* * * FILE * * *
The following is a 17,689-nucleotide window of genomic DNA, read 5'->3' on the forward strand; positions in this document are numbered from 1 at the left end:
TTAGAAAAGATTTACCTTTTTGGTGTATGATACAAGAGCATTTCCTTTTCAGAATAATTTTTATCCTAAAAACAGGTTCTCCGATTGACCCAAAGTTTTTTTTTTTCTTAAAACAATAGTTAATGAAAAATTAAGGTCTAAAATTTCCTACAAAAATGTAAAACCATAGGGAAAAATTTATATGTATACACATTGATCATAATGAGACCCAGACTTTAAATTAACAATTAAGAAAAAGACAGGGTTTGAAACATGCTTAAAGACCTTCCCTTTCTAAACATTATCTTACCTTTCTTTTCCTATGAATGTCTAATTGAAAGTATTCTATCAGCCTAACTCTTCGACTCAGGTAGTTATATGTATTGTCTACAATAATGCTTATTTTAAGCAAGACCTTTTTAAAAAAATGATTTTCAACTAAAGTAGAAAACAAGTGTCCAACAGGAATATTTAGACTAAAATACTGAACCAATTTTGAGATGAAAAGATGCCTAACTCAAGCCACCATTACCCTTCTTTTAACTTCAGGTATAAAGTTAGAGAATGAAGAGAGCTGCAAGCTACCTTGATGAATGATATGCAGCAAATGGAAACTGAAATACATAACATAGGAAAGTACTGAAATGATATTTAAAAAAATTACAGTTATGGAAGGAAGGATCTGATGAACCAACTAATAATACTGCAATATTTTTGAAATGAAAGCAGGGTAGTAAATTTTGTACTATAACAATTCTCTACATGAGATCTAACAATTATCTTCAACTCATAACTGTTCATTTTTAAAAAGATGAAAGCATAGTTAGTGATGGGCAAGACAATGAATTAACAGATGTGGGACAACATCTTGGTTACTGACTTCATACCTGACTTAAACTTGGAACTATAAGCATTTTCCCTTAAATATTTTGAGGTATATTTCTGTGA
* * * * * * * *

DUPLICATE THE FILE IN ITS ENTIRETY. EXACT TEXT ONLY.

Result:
The following is a 17,689-nucleotide window of genomic DNA, read 5'->3' on the forward strand; positions in this document are numbered from 1 at the left end:
TTAGAAAAGATTTACCTTTTTGGTGTATGATACAAGAGCATTTCCTTTTCAGAATAATTTTTATCCTAAAAACAGGTTCTCCGATTGACCCAAAGTTTTTTTTTTTCTTAAAACAATAGTTAATGAAAAATTAAGGTCTAAAATTTCCTACAAAAATGTAAAACCATAGGGAAAAATTTATATGTATACACATTGATCATAATGAGACCCAGACTTTAAATTAACAATTAAGAAAAAGACAGGGTTTGAAACATGCTTAAAGACCTTCCCTTTCTAAACATTATCTTACCTTTCTTTTCCTATGAATGTCTAATTGAAAGTATTCTATCAGCCTAACTCTTCGACTCAGGTAGTTATATGTATTGTCTACAATAATGCTTATTTTAAGCAAGACCTTTTTAAAAAAATGATTTTCAACTAAAGTAGAAAACAAGTGTCCAACAGGAATATTTAGACTAAAATACTGAACCAATTTTGAGATGAAAAGATGCCTAACTCAAGCCACCATTACCCTTCTTTTAACTTCAGGTATAAAGTTAGAGAATGAAGAGAGCTGCAAGCTACCTTGATGAATGATATGCAGCAAATGGAAACTGAAATACATAACATAGGAAAGTACTGAAATGATATTTAAAAAAATTACAGTTATGGAAGGAAGGATCTGATGAACCAACTAATAATACTGCAATATTTTTGAAATGAAAGCAGGGTAGTAAATTTTGTACTATAACAATTCTCTACATGAGATCTAACAATTATCTTCAACTCATAACTGTTCATTTTTAAAAAGATGAAAGCATAGTTAGTGATGGGCAAGACAATGAATTAACAGATGTGGGACAACATCTTGGTTACTGACTTCATACCTGACTTAAACTTGGAACTATAAGCATTTTCCCTTAAATATTTTGAGGTATATTTCTGTGA